Tracking Wi-Fi Networks

You canit hardly throw a MacBook without hitting a Wi-Fi network these days, and that network density can sometimes cause lost wireless signals and other interference. Good thing there are utilities out there to help you sort out the Wi-Fi madness.

MacStumbler The application I relied on for years was MacStumbler. It displays a list of every visible wireless network signal in range of your Mac, shows signal strength, what channel the device is transmitting on, and whether or not the access point is open or password protected.


Unfortunately, It wasnit ever updated for Intel-based Macs, and I havenit been able to get it to work on anything other than PowerPC-based Macs. If you are using a G3, G4, or G5 Mac, MacStumbler is still a great option - and it is free.

iStumbler If you have an Intel-based Mac, or are looking for an alternative to MacStumbler, iStumbler has you covered. Like the older MacStumbler, iStumbler shows a list of available wireless networks along with signal strength, channel, and security. It also shows Bluetooth and Bonjour devices, and includes one-click access to your network activity logs.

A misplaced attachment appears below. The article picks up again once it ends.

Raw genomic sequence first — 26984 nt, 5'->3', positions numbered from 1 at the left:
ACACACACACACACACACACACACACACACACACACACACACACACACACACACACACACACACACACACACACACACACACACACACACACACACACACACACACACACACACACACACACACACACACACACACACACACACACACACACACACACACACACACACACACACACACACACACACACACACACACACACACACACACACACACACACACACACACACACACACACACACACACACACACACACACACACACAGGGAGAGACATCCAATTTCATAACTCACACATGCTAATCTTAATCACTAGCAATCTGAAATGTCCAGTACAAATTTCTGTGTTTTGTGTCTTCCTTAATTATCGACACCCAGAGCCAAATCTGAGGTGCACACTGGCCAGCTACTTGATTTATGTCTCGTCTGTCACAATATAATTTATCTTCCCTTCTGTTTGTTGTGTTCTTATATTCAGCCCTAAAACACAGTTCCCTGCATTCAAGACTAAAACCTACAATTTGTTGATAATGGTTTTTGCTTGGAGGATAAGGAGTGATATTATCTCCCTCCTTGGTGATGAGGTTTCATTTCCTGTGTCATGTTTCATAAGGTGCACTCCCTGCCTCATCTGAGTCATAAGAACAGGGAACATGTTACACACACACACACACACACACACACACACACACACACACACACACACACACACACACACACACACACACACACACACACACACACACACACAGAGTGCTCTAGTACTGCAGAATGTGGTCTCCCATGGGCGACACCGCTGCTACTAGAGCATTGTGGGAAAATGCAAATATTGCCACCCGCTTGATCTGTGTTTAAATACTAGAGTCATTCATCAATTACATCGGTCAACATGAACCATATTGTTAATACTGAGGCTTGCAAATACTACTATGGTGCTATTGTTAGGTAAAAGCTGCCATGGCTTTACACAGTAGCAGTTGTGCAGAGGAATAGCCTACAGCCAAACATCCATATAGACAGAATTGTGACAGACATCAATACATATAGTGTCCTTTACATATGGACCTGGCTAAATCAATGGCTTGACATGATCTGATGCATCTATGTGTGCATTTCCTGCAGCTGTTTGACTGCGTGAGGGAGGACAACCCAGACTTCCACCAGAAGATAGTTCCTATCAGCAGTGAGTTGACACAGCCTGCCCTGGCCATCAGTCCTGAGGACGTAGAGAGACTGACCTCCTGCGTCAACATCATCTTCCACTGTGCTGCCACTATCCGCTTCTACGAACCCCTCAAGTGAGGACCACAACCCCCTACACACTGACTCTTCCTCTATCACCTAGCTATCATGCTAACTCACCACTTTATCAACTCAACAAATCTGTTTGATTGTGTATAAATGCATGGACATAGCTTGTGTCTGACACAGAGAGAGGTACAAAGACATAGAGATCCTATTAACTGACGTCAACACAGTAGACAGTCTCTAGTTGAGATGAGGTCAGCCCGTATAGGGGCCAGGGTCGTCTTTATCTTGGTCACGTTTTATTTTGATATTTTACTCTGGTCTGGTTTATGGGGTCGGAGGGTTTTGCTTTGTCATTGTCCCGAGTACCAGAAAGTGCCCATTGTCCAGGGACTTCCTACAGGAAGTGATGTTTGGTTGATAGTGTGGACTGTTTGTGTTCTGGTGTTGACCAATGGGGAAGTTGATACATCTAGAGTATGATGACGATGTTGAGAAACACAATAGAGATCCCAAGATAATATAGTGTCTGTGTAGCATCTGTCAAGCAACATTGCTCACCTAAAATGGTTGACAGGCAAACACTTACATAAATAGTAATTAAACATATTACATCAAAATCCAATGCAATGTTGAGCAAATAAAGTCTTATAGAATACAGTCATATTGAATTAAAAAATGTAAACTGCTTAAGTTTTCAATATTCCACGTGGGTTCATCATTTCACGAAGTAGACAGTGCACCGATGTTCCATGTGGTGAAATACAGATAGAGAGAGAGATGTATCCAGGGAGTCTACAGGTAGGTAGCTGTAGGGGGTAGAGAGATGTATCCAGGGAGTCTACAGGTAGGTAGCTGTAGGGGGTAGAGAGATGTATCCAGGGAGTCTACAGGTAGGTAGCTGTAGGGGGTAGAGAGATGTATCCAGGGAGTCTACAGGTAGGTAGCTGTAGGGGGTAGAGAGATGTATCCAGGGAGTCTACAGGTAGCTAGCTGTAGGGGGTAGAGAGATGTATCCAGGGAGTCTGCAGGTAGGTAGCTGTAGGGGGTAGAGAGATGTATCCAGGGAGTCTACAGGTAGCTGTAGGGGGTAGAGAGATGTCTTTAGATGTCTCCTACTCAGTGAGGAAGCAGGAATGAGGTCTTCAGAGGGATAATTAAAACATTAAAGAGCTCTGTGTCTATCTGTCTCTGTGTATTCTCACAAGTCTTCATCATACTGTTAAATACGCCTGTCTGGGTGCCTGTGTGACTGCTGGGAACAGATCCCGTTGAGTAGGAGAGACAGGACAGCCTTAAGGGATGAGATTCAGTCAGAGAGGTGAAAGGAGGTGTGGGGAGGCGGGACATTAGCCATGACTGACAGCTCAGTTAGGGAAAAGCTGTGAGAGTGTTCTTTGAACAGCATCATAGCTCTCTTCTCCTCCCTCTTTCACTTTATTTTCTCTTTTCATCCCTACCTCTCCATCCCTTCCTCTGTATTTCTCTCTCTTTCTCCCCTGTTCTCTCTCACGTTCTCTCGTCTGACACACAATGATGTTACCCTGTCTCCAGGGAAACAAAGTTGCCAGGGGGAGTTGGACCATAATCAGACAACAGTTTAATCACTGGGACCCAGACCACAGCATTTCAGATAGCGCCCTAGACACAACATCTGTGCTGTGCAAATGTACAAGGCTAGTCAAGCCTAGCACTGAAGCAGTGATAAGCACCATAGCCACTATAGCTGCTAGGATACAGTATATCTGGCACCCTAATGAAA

iStumbler is a Universal Binary application, and it is free.


Tools like MacStumbler and iStumbler are handy for finding nearby wireless networks that conflict with your wireless signal, and for helping you pick a channel for your Base Station or other wireless access point that is away from your neighboris frequency.

I often use iStumbler along with AP Grapher to root out problems with dropped wireless network signals. If you arenit familiar with AP Grapher, be sure to check out my Quick Tip on how to use it.

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